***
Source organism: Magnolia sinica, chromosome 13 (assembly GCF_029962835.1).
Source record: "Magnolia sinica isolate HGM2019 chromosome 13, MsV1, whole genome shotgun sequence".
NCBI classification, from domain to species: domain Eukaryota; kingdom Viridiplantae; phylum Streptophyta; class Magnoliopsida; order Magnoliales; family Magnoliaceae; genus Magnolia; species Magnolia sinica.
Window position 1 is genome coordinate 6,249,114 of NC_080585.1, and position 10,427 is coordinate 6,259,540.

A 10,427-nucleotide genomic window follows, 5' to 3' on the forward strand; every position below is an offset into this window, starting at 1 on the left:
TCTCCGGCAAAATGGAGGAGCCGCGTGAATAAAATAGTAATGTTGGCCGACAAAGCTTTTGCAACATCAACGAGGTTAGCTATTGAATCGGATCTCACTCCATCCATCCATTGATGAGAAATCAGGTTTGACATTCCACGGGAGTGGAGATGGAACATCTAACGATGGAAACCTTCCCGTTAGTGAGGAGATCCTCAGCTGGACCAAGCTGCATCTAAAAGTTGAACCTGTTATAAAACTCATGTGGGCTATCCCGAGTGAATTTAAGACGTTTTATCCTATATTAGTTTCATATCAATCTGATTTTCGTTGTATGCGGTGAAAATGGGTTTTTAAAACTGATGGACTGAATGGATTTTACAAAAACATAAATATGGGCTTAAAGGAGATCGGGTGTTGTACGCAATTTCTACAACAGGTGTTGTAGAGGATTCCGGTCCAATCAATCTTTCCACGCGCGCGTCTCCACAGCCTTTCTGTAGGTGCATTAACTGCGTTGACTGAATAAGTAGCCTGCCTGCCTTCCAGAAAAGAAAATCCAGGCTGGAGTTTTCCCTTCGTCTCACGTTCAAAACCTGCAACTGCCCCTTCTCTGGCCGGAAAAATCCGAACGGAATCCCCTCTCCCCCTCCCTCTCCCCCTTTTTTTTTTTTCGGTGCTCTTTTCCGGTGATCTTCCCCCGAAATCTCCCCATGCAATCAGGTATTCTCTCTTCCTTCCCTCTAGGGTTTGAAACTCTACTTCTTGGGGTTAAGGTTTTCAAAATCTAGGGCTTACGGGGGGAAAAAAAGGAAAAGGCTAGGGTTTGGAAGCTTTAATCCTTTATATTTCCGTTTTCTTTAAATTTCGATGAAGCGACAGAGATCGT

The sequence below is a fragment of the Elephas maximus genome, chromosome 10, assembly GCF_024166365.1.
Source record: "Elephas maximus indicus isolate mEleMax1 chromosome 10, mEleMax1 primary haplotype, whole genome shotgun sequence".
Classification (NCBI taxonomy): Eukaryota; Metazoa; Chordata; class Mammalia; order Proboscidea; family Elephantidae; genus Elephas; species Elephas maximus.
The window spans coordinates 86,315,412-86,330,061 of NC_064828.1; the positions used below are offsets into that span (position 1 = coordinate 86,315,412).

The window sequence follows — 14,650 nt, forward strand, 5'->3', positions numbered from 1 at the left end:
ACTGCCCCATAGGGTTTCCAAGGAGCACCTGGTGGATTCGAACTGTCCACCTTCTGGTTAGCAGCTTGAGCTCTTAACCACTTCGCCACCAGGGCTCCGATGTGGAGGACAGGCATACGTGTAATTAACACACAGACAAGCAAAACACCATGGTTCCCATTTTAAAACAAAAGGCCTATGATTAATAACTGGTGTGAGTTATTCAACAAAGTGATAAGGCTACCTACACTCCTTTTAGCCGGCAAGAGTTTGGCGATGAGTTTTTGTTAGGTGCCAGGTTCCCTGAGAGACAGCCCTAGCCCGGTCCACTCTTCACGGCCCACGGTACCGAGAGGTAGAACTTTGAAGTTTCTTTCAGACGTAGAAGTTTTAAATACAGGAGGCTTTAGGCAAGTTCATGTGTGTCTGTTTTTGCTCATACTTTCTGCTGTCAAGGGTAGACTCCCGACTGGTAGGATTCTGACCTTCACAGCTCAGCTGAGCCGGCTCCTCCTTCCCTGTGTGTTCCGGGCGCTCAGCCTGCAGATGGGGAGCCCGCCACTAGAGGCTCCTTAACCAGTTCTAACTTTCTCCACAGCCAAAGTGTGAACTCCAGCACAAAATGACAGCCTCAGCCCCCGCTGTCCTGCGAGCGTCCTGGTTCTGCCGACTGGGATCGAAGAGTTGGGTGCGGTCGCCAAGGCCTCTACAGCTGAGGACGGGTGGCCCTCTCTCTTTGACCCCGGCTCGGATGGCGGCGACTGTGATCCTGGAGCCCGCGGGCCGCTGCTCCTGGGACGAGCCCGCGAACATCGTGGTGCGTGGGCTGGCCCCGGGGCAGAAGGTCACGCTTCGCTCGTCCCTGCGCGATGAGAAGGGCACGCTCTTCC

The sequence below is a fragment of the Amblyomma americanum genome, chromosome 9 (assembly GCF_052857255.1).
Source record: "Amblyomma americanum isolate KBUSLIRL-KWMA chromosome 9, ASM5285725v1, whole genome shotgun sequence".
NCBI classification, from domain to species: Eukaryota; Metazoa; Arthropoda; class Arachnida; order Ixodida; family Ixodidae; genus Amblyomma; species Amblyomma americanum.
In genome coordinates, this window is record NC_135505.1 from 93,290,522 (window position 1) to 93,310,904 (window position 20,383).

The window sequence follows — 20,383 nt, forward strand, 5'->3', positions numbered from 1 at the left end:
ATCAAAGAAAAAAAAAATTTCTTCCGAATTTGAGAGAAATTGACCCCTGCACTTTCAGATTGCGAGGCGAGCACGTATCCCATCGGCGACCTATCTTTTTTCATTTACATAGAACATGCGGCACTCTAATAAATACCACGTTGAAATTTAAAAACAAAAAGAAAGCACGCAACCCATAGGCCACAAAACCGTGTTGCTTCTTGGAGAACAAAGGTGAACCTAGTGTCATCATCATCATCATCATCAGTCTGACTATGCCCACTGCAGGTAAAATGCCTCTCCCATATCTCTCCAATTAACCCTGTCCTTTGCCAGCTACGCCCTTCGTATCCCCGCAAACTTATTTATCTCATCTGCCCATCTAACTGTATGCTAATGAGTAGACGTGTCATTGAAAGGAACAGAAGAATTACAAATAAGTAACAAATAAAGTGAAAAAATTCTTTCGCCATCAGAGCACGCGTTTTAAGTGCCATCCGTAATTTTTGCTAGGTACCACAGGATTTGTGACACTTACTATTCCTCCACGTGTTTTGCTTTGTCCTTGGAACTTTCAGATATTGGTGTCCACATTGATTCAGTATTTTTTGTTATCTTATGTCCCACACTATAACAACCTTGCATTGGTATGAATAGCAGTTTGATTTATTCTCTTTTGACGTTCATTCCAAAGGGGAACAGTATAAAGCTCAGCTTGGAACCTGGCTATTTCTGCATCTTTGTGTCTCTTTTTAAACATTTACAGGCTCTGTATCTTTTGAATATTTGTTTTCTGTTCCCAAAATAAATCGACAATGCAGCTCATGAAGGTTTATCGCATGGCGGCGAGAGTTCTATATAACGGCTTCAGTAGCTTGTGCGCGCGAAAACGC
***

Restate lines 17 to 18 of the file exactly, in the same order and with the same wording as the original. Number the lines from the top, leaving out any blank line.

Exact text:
The window sequence follows — 20,383 nt, forward strand, 5'->3', positions numbered from 1 at the left end:
ATCAAAGAAAAAAAAAATTTCTTCCGAATTTGAGAGAAATTGACCCCTGCACTTTCAGATTGCGAGGCGAGCACGTATCCCATCGGCGACCTATCTTTTTTCATTTACATAGAACATGCGGCACTCTAATAAATACCACGTTGAAATTTAAAAACAAAAAGAAAGCACGCAACCCATAGGCCACAAAACCGTGTTGCTTCTTGGAGAACAAAGGTGAACCTAGTGTCATCATCATCATCATCATCAGTCTGACTATGCCCACTGCAGGTAAAATGCCTCTCCCATATCTCTCCAATTAACCCTGTCCTTTGCCAGCTACGCCCTTCGTATCCCCGCAAACTTATTTATCTCATCTGCCCATCTAACTGTATGCTAATGAGTAGACGTGTCATTGAAAGGAACAGAAGAATTACAAATAAGTAACAAATAAAGTGAAAAAATTCTTTCGCCATCAGAGCACGCGTTTTAAGTGCCATCCGTAATTTTTGCTAGGTACCACAGGATTTGTGACACTTACTATTCCTCCACGTGTTTTGCTTTGTCCTTGGAACTTTCAGATATTGGTGTCCACATTGATTCAGTATTTTTTGTTATCTTATGTCCCACACTATAACAACCTTGCATTGGTATGAATAGCAGTTTGATTTATTCTCTTTTGACGTTCATTCCAAAGGGGAACAGTATAAAGCTCAGCTTGGAACCTGGCTATTTCTGCATCTTTGTGTCTCTTTTTAAACATTTACAGGCTCTGTATCTTTTGAATATTTGTTTTCTGTTCCCAAAATAAATCGACAATGCAGCTCATGAAGGTTTATCGCATGGCGGCGAGAGTTCTATATAACGGCTTCAGTAGCTTGTGCGCGCGAAAACGC